- Odgers Berndtson survey of 410 CFOs from some of the UK’s leading companies, reveals that growth and profitability are the most common challenges those CFOs now face
- 36% of CFOs were still considering making staff redundant, but over half (57%) said they had no plans to make redundancies
- The majority (61%) of CFOs expect the UK economy to start recovering by the summer of 2021
A survey of 410 CFOs for the annual Odgers Berndtson CFO & Audit Chair event held last night, has revealed some of the major challenges facing top UK CFOs, as well their plans for redundancies and when they believe the UK economy will start to recover from the pandemic.
The event was hosted by Mark Freebairn, Managing Partner and Head of the CFO Practice at Odgers Berndtson, alongside keynote speaker Roula Khalaf, Editor of the Financial Times, and was attended by CFOs from some of the UK’s largest organisations.
When asked to pick the challenges they currently faced, growth (28%) was the most common answer chosen by CFOs, followed by profitability (21%) and returning to the office (18%). These were followed by managing redundancies and current staff (13%), optimising cash reserves (12%) and managing capital structure (8%).
The responses to the question about whether they had plans to make redundancies provides some positivity for job security in the UK, with over half (57%) of CFOs stating that they had no plans to make any of their staff redundant. However, 21% said they still planned to make redundancies, and 15% said they were still considering it for their organisation. 7% were not sure.
Despite the challenges they face, as well as the prospect of making redundancies, the majority of UK CFOs were confident about the UK economy, with 37% expecting it to start recovering from the pandemic next summer. 24% of CFOs were even more bullish, expecting it to start recovering in Q2 of 2021, while 17% believed Q4 of 2021 was more realistic. Only 22% of CFOs said sometime in 2022 would be when the UK economy would start to recover.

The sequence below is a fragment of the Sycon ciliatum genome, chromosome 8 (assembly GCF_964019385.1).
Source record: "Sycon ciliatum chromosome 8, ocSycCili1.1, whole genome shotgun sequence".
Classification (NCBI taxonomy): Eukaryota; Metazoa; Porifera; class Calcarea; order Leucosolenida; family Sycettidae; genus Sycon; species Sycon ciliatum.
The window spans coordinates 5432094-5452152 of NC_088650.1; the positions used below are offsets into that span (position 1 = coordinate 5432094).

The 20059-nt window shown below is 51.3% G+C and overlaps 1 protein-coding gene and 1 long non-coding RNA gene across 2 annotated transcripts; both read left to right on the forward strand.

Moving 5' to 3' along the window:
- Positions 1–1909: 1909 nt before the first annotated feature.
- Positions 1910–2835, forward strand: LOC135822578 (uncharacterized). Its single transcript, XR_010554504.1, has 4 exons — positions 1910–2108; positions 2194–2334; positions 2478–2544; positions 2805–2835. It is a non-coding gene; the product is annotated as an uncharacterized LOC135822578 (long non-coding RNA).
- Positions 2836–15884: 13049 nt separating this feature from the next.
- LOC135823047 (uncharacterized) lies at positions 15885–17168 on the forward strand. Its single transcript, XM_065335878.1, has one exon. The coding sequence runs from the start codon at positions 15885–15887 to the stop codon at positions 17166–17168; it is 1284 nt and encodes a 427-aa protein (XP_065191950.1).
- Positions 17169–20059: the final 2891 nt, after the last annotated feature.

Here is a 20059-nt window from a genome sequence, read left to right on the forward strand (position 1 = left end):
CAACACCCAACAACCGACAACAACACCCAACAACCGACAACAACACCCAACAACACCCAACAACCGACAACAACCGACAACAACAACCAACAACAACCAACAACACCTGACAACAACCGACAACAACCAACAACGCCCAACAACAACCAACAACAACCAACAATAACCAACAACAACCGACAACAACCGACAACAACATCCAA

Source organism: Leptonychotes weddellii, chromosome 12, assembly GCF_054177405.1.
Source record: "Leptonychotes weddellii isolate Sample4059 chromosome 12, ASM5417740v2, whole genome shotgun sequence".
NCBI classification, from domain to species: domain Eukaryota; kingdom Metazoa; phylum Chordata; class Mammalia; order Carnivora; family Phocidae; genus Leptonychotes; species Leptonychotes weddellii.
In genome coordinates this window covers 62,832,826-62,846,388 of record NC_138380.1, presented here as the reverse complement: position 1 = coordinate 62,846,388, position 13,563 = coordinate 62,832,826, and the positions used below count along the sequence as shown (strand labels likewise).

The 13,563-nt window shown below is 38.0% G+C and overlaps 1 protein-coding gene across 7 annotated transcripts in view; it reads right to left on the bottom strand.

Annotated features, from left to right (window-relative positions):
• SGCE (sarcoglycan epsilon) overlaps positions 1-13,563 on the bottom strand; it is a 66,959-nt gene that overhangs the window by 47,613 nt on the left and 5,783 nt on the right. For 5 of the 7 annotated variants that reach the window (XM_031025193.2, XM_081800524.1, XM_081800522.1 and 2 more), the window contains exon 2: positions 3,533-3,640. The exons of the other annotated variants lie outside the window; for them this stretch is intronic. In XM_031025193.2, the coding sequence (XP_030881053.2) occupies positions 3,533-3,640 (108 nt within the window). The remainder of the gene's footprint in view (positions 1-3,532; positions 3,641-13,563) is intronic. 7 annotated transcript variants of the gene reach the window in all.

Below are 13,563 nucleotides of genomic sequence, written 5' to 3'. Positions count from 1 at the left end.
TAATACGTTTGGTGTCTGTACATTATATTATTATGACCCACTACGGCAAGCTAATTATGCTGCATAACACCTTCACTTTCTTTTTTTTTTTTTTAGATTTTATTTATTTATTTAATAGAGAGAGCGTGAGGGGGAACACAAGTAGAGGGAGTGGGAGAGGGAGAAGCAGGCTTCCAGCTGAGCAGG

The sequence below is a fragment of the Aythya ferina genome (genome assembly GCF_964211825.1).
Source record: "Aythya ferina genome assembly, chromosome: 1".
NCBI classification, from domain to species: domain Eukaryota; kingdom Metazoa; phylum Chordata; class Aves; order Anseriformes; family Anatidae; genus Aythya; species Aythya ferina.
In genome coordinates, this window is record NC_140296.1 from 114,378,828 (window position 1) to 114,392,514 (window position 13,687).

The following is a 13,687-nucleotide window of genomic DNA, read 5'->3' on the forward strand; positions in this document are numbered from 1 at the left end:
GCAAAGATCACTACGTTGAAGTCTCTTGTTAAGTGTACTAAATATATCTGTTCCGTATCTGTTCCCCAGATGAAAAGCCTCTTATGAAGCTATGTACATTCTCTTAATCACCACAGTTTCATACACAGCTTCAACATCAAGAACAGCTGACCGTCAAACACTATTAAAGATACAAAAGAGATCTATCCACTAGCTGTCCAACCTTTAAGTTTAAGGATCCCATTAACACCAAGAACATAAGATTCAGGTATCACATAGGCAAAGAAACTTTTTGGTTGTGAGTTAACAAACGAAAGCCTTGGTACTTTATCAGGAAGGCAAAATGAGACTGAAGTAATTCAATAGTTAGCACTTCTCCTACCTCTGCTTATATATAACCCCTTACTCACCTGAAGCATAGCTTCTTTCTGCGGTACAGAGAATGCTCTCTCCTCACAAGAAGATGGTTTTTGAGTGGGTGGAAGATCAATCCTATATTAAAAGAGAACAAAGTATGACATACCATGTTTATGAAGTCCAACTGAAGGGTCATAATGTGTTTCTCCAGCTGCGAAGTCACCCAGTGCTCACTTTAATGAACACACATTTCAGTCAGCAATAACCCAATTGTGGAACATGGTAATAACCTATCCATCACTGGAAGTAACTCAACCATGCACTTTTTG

“Taking a broad view of the results from the UK’s leading CFOs enables us to ‘take the temperature’ of the country’s economic vitality,” said Mr Freebairn. “There’s clear signs of positivity, with just under half of CFOs stating that they have no redundancy plans and the majority of them seeing early to mid-2021 as the start of the recovery period. However, with growth and profitability topping the CFO challenges list, they certainly feel that we’re not out of the woods yet.”
When asked about the potential effect of a no-deal Brexit, only 15% of CFOs said it would impact their company’s operations significantly, whereas the majority (65%) felt that a no-deal would only slightly impact areas of operations and 20% said it would have no impact at all.
Looking at the U.S. election, over half (51%) of CFOs felt that the result would have a positive impact on the UK economy, while only 14% felt that it would have a negative impact. 28% stated that Joe Biden’s victory would have no impact at all on the UK’s economic health, 3% believed it would have a very positive impact and 4% felt that it would have a very negative impact.
Commenting on the event, Mr Freebairn said, “in a world of complete uncertainty, it’s reassuring to see that an annual event has been attended by almost twice the usual number, demonstrating that – even though it’s virtual – providing something regular and familiar in all the craziness is more important than ever.”